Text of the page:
Many years ago, after she had sold the store, Bobbie told us that running a general store was financially marginal for her the final few years. [If it wasn’t for the social assistance clients whose finances she “managed” on their behalf and the tenant she had above the store, she would have likely closed years earlier.] Vast improvements in the roads to both Madoc & Tweed, historically low fuel prices, better vehicles, and the fact that many residents were employed out of town led to a decline in business. This has happened to the general stores in many other small communities such as Cooper, Eldorado, Actinolite, Crookston, etc and could potentially happen in Springbrook if McKeon’s dealership ever closes. Heck, even Madoc & Tweed has noticed the loss of business to Belleville [ie, to the “mall” & Mallwart, oops, I mean, Walmart]. It seems that as small towns become depopulated [the young migrate to urban centres, the elderly die off] and transformed into “bedroom communities”, they encounter a downward business spiral that is very difficult to arrest or even reverse.

    Now, if we were to transform into an Amish or Mennonite community…

  2. I have to say that I agree with Graham, however there is a movement towards supporting local business. This movement doesn’t just happen – it takes some well thought out planning and some research however if you keep in mind a few key points, then an idea may come to fruition with great sparkle. I think that it is key to remember that consumers fall inlove with personal stories, take note of hard labour carried out by those who have goods to sell, they very much appreciate organic goods and also are on the search for items that remind them of their childhood.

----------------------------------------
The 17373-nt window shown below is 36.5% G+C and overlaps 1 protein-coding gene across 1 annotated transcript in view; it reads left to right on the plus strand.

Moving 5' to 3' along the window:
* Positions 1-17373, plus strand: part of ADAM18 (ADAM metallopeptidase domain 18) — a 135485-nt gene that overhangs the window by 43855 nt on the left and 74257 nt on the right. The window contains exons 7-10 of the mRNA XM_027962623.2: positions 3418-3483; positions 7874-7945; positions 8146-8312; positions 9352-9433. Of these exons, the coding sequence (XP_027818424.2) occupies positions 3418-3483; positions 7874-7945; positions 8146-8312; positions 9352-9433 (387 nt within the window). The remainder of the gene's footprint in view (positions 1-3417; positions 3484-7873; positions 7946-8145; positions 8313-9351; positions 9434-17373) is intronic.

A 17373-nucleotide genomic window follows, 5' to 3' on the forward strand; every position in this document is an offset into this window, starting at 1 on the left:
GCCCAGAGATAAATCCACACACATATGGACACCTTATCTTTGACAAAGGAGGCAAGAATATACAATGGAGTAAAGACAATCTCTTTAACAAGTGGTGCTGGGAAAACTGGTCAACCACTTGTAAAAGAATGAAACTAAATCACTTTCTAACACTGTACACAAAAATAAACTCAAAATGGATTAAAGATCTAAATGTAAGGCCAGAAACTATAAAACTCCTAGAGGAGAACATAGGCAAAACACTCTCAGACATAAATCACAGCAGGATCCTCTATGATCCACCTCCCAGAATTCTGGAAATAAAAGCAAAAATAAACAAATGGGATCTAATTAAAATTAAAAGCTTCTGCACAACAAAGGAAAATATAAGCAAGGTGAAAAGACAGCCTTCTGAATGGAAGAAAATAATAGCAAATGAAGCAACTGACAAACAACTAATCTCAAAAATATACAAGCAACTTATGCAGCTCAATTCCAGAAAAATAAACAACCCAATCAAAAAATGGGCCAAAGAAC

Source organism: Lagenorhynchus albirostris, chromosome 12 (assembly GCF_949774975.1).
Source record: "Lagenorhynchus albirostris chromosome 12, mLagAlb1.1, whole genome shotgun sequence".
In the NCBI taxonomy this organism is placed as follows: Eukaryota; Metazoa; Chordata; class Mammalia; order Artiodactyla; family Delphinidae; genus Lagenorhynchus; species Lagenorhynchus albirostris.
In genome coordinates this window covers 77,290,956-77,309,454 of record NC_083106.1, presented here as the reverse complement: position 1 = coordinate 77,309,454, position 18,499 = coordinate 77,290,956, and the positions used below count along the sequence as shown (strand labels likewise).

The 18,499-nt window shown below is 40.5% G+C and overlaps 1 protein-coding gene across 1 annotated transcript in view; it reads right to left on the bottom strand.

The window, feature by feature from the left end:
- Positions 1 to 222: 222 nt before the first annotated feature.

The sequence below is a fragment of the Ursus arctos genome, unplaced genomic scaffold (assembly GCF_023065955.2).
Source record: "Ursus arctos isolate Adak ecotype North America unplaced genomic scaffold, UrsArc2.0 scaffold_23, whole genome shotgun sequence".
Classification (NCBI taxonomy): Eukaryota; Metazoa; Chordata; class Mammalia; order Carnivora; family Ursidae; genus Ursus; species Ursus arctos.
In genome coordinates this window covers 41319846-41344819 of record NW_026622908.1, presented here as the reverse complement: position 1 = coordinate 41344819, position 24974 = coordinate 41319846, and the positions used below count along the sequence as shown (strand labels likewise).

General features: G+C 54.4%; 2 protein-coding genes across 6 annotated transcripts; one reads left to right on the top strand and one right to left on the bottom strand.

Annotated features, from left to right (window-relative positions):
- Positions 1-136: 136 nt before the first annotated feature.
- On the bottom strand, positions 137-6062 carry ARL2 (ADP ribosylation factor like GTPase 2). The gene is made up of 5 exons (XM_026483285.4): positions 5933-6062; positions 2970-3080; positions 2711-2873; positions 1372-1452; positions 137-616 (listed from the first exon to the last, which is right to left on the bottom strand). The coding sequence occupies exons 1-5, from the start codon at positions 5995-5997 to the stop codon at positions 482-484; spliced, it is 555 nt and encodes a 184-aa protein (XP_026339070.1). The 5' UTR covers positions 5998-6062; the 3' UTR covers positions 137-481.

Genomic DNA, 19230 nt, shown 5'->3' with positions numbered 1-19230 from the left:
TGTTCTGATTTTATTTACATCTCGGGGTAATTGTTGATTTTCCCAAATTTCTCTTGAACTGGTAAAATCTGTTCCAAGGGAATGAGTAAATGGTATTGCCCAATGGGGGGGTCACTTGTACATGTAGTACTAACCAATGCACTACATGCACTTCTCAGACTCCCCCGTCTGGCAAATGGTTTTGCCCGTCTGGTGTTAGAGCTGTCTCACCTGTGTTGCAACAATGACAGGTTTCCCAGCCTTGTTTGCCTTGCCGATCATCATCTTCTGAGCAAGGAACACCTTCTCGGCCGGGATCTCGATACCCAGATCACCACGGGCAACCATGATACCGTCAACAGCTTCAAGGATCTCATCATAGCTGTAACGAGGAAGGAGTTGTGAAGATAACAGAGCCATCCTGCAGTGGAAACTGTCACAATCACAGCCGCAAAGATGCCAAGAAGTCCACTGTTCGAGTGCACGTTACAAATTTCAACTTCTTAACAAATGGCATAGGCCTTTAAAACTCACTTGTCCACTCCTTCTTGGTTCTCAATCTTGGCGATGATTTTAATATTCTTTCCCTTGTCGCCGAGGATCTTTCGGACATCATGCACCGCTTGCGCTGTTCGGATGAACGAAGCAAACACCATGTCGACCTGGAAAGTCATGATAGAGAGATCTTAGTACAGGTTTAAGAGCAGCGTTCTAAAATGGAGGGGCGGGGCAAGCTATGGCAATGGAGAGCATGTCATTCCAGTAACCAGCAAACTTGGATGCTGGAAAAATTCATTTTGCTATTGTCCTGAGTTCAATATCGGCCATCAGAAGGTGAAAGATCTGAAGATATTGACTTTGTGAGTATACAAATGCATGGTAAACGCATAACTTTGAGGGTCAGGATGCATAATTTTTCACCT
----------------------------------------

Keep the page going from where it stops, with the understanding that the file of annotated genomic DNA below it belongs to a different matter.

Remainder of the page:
My husband and I live in a small community and we always try to support the local businesses and we do our best to only purchase Christmas gifts locally rather than drive back into the city to support a big box store.
    Watching someone open a gift that you purchased locally is always so much fun! The response is almost always, “where did you ever find that”, or “wow, I haven’t seen on of those since I was a kid!”.
    Hats off to those who have the desire and drive to add yet another value add to lovely Queensborough! Best of luck to you!